15 Minutes: Columnist lands at Lake Tahoe | TahoeDailyTribune.com
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15 Minutes: Columnist lands at Lake Tahoe

Amanda Fehd
Dan Thrift / Tahoe Daily Tribune / Al Morch was a newspaper man for 45 years. In the foreground is a picture of Morch to the left of Robert Kennedy.
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Al Morch, 76, was a society columnist for 44 years, 29 of them at the San Francisco Examiner, when Hearst Corp. owned it. He retired to Tahoe nine years ago. The people he’s interviewed or met over the years include four presidents, Shirley Temple and a Manson murderer.

Q: Why did you move to Tahoe?

A: I had skied here for 25 years, and the Examiner gave me $50,000 to retire. There were 10 people they wanted to get rid of since they thought we were over the hill. I resisted. I was making $1,200 bucks a week, because of the union. That was the first union paper I worked for.

Q: Where were you before that?

A: Women’s Wear Daily. I was a reporter and a photographer. I was there 12 years and I got fired. I don’t think you can be newspaper person unless you get fired at some point.

Q: Why were you fired?

A: I got into a big hassle with my editor over who would cover Levi Strauss, so he canned me and soon enough he was the PR director for Levi Strauss. I was unemployed for a week and the Examiner said we need a society writer.

I said I didn’t know anything about society. I mean, come on, I was a kid from Brooklyn. Born during the depression, slept in the same bed as my parents. It ruined their sex life.

Q: Why did you want to do this story?

A: I’m looking for a female companion that wants to dine out, go to the movies, and travel around the world. I’m a great kisser.

Q: How did you get into the newspaper business?

A: How it all began: When I was in the Navy, I was studying with the U.S. Armed Forces Institute classes, and I sent my assignments to someplace in Tokyo and I got a letter back one day from somebody and he said you’ve got a flair for writing, you might consider journalism.

So I went to journalism school at University of Southern California. I was offered a job at the Beverly Hills Newslife, and I dropped out of school and took it. My first story was that the calla lilies had been stolen in the local park.

Q: Did you ever find out who stole the calla lilies?

A: No. It was probably a drunk.

Q: How did you meet all these people?

A: I was the society columnist, I wrote six columns a week, and the sixth column had to be with a local personality, mainly men because my editor thought women wanted to read about men.

I met all of them when they visited San Francisco.

I once met the Shah of Iran, he was married to the most beautiful woman I’ve ever seen in my life, she was from Egypt, but she couldn’t bear children, so he divorced her.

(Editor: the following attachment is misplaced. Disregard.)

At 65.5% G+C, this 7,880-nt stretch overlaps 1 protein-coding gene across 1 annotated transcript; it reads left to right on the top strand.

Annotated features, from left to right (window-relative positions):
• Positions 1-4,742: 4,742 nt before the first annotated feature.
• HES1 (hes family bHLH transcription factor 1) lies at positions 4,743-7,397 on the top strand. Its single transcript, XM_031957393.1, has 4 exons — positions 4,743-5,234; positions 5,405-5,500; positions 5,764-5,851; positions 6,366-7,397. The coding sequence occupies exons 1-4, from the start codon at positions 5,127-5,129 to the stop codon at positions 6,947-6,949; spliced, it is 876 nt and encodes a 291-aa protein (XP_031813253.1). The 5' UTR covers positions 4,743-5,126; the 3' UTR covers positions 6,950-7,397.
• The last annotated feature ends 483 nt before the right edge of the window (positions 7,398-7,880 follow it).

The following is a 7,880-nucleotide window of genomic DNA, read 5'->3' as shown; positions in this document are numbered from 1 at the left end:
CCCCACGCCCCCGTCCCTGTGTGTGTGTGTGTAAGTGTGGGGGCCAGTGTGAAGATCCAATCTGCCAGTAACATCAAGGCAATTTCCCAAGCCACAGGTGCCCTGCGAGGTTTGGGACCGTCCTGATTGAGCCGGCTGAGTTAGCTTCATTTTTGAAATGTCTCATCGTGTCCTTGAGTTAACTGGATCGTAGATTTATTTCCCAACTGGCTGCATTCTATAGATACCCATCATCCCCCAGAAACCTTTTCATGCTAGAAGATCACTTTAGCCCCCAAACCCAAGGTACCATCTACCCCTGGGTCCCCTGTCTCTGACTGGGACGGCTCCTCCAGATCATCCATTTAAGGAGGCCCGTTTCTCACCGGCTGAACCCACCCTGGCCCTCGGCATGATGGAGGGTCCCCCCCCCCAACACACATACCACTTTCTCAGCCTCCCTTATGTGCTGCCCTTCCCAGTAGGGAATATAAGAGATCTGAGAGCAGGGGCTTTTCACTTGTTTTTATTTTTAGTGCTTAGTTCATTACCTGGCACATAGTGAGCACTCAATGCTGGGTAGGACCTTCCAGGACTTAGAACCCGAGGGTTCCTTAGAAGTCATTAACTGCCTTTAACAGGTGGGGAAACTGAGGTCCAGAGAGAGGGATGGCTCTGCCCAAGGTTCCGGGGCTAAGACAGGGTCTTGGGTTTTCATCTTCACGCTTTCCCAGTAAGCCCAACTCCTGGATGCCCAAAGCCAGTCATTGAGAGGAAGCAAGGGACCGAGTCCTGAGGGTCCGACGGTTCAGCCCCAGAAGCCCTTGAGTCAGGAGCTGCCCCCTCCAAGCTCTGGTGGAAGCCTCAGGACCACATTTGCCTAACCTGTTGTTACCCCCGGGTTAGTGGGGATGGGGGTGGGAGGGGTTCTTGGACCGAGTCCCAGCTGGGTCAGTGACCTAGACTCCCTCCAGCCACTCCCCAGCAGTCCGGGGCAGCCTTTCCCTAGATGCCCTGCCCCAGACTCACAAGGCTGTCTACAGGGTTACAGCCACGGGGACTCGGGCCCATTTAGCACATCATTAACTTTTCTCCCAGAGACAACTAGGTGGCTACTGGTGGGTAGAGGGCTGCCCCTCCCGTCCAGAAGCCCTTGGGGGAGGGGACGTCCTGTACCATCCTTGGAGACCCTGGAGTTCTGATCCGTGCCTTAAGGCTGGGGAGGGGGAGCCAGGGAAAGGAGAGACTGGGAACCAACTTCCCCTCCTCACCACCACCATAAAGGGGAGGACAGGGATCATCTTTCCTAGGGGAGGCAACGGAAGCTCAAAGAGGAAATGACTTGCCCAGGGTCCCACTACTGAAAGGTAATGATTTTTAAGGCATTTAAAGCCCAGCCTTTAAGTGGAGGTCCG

Q: Who else?

A: Bobby Kennedy, Ted Kennedy, King of Sweden, Mayor Alioto.

The story I liked the most was Willie Messerschmidt, who designed the war planes that shot down a lot of our planes in World War II. He wasn’t tried as a war criminal, but he had been relegated to making sewing machines. He designed a three-wheel car. I shot a picture of him sitting on the curb.

I also interviewed one of the Manson killers. I liked him, he was nice.

Q: How could he be a nice guy?

A: He had turned over evidence to the state, and he said he’d gotten caught into it. I can’t remember the guy’s name.

Q: What was it like to interview a murderer?

A: Just like interviewing anybody.

Q: What’s your feeling on journalism today?

A: My advice to young people who are seeking a career is to become a computer programmer. Don’t go into journalism unless you are willing to take a lot of bumps along the way.

I went into journalism because I had a flair for it.

I drank a lot, like any reporter. I got drunk with Norman Mailer, and I don’t know who was drunker when we finished the interview.

Q: But why journalism?

A: I grew up a curious kid. I was a latchkey kid, both of my parents worked, we slept in the same bed and fought off cockroaches and bed bugs.

I had a lot of time on my hands, so I read a lot. I was curious: how do people succeed? I’m interested in speaking with people about anything.

Stripping away the tinsel to get to the real. PR people put up smoke screens and they are trying to sell you a bill of goods. Sometimes they are OK, they are honest, but very few would I have liked to take home and meet my kids.

I can’t be with anyone longer than five minutes without asking them what their philosophy is, what they do for a living and their sex life.

Q: What’s the hardest part of being a journalist?

A: Being honest. Not taking gifts.


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